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Navigating the Grey Areas

We’re approaching the conclusion of Paul’s teaching on the grey areas of sin.  These are activities that the Bible doesn’t specifically talk about.

The apostle now gives some advice on how to handle these things.  The specific issue he’s dealing with is the eating of food that had been previously brought as a sacrifice to a pagan temple.

Eat anything sold in the meat market without raising questions of conscience, for, “The earth is the Lord’s, and everything in it.”
1 Corinthians 10:25-26

God has placed His Holy Spirit within each of us as believers.  If the Bible is silent about it, and the Holy Spirit doesn’t activate our conscience, then don’t over-think it.  If it troubles your conscience, then keep away from it.

That’s for you as an individual.  There’s more advice once others are involved.

If some unbeliever invites you to a meal and you want to go, eat whatever is put before you without raising questions of conscience.
1 Corinthians 10:27

If an unbeliever invites you to an activity, and your conscience isn’t troubled, then you’re free to go.  The fact is that we need to be cultivating healthy relationships with the unchurched.  How else will they be affected by the Gospel of Christ?

That was easy, but what about a mixed crowd of both believers and unbelievers?

But if anyone says to you, “This has been offered in sacrifice,” then do not eat it, both for the sake of the man who told you and for conscience’ sake – the other man’s conscience, I mean, not yours.  For why should my freedom be judged by another’s conscience?  If I take part in the meal with thankfulness, why am I denounced because of something I thank God for?
1 Corinthians 10:28-30

This is where it begins to get complicated.  I now have to take my mind off myself and think of the good of others.  I can’t just run rough-shod over another person’s conscience and proclaim, “I’m free in Christ to do what I want.”

We have to be sensitive to the maturity level of those around us.  We don’t want to be the cause of an offense that hinders their walk with God.

“Well, they just need to grow up!”

Try telling that to a three-year-old.  Growth takes time and nurturing.  Take your eyes off yourself, and be a blessing rather than a hindrance.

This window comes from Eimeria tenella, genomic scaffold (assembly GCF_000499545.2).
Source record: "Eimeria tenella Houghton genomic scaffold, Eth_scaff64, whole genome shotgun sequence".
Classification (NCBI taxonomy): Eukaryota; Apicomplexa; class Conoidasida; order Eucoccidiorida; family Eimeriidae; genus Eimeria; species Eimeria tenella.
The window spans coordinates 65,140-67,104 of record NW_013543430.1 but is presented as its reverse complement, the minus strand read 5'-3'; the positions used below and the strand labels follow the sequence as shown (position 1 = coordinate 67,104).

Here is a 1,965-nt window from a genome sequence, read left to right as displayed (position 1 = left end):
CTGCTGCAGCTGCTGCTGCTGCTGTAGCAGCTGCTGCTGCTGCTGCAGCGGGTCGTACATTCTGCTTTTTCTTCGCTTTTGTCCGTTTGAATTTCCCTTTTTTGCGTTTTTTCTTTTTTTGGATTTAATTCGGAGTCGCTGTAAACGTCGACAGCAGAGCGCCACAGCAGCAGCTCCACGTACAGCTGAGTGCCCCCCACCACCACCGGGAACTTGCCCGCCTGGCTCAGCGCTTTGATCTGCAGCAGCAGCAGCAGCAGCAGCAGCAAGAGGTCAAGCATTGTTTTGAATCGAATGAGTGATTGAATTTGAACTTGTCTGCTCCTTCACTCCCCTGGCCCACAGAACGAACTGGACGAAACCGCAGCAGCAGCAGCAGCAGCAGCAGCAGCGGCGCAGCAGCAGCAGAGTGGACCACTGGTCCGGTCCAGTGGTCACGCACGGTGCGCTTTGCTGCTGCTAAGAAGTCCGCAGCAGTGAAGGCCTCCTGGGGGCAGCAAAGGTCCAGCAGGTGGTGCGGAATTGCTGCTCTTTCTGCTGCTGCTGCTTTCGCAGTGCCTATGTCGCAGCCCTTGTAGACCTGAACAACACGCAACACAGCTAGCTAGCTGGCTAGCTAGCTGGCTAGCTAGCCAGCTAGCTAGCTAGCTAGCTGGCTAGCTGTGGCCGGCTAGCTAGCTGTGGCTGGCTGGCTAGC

So whether you eat or drink or whatever you do, do it all for the glory of God.  Do not cause anyone to stumble, whether Jews, Greeks or the church of God – even as I try to please everybody in every way.
1 Corinthians 10:31-33a

The bottom line is that it’s not about me, but God receiving the glory from my life.  I should be able to live with a little inconvenience in order for God’s kingdom to advance.  Our goal should be that the name of Christ is exalted.

Question: Why is sensitivity to the needs of others so important to God?

© 2019 Nick Zaccardi

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The Wind of the Spirit

I’ve started to post about the corporate use of prayer in the spirit.  In my last article, I talked about the difference between unity and agreement.

Today, I want to share some things that Jesus taught about the move of the Spirit.

At one point a teacher of the law named Nicodemus asked Jesus some questions.  Jesus spent some quality time with this young man.  I think however that this teacher left with more questions than he started with.  During the conversation, Jesus said the following to Nicodemus:

“You should not be surprised at my saying, ‘You must be born again.’  The wind blows wherever it pleases.  You hear its sound, but you cannot tell where it comes from or where it is going.  So it is with everyone born of the Spirit.”
John 3:7-8

When you’re born of the Spirit, you can now live life on a new level.  It’s the level of the spiritual realm.

God describes it as wind.  It blows wherever it pleases.  Just as in the case of the physical wind, we can see the effect, direction, and speed it’s traveling.

This is the case even if we don’t know where it’s coming from or going to.  Maybe you’ve seen a weather map on TV.  Personally, the Weather Channel is one of my favorite places on Cable TV.  I’ve gotten many spiritual illustrations from its programs.

When you look at a weather map, sometimes it shows you the flow of the Jet Stream over the United States.  It could start flowing East over Washington state.  Then it dips down to Texas and takes a turn to flow directly up the East Coast.

This is how the flow of the wind operates.  You can’t tell where it’s been or where it’s going just because you know the direction where you’re standing.  In Washington, it flows east, in Colorado it flows south, and in Kentucky, it flows north, all at the same time.

The flow of the Holy Spirit is just as unpredictable; that’s why we must be sensitive.  The Spirit of God may be moving through prophecy in one church, healing in another, and weeping in a third.